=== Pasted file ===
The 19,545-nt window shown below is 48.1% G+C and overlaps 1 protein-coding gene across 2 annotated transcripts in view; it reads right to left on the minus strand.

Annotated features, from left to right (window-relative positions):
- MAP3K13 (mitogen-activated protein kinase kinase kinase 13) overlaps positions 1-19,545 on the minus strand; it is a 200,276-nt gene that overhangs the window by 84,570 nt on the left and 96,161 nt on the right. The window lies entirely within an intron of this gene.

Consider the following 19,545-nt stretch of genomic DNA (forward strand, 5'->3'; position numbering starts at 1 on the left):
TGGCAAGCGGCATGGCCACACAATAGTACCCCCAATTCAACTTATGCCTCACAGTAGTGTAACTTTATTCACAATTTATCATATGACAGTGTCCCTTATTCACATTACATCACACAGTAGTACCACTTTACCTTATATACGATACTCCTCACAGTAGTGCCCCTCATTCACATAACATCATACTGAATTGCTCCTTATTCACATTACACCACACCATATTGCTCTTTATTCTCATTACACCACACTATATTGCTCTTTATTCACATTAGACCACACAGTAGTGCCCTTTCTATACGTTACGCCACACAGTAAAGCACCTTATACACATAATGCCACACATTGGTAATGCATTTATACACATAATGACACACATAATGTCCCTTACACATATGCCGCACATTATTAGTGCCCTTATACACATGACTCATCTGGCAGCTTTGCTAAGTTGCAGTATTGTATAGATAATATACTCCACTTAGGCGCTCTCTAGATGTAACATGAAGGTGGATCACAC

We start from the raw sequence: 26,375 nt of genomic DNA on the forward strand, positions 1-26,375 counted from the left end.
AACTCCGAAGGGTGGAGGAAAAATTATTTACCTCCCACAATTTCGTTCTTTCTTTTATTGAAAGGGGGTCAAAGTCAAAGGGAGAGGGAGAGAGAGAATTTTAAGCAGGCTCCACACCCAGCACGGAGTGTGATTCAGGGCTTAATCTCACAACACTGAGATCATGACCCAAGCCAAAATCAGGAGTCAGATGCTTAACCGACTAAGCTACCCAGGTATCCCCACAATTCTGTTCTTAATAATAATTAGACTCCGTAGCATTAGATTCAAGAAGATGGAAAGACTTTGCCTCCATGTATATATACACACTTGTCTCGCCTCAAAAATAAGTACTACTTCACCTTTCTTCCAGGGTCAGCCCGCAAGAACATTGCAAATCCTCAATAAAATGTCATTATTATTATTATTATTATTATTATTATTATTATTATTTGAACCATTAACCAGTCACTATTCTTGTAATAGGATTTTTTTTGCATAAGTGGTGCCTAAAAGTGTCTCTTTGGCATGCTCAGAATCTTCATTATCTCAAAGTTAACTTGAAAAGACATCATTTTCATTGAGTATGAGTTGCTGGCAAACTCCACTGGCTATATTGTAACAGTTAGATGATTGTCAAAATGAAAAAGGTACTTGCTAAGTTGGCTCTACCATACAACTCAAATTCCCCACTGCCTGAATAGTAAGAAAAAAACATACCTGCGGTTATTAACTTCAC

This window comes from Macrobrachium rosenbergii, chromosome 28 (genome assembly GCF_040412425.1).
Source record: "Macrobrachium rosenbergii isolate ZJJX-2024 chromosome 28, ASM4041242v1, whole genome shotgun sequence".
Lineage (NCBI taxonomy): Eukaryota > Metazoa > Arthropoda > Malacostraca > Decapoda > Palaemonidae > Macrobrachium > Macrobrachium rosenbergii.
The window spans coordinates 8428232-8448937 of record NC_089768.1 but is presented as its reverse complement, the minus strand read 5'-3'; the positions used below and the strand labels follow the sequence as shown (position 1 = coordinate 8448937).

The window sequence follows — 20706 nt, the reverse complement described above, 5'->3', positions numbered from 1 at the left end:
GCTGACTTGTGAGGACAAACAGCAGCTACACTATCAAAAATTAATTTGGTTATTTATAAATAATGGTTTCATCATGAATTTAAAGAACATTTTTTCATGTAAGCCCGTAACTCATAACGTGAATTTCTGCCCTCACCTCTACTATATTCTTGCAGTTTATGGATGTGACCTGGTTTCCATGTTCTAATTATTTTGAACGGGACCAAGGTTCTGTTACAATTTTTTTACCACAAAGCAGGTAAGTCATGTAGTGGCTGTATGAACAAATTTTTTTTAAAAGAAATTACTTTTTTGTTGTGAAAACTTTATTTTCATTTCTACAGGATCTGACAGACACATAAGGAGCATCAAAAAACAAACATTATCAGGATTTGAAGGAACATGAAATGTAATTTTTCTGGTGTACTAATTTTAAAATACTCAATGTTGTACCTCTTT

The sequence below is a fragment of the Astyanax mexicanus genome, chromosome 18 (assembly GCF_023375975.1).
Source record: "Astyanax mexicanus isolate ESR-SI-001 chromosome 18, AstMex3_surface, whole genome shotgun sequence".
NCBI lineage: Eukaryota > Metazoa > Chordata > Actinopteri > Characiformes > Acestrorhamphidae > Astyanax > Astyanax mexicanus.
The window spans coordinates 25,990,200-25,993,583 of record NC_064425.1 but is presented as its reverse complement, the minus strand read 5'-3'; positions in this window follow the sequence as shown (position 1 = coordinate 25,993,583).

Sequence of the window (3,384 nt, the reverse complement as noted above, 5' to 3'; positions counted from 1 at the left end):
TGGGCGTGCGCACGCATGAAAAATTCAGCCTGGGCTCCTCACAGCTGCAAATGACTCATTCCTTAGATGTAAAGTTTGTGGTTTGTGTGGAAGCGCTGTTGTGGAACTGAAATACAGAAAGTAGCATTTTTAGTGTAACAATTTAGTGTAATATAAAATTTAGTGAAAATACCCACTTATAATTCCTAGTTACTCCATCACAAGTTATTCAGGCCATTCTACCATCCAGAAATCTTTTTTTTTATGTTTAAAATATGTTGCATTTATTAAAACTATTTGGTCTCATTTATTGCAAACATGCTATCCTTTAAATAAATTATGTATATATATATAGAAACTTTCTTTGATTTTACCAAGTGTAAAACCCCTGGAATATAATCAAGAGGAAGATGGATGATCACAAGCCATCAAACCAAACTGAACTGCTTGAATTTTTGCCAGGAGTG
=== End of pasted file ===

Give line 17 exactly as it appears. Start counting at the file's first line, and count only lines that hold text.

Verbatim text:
The window spans coordinates 25,990,200-25,993,583 of record NC_064425.1 but is presented as its reverse complement, the minus strand read 5'-3'; positions in this window follow the sequence as shown (position 1 = coordinate 25,993,583).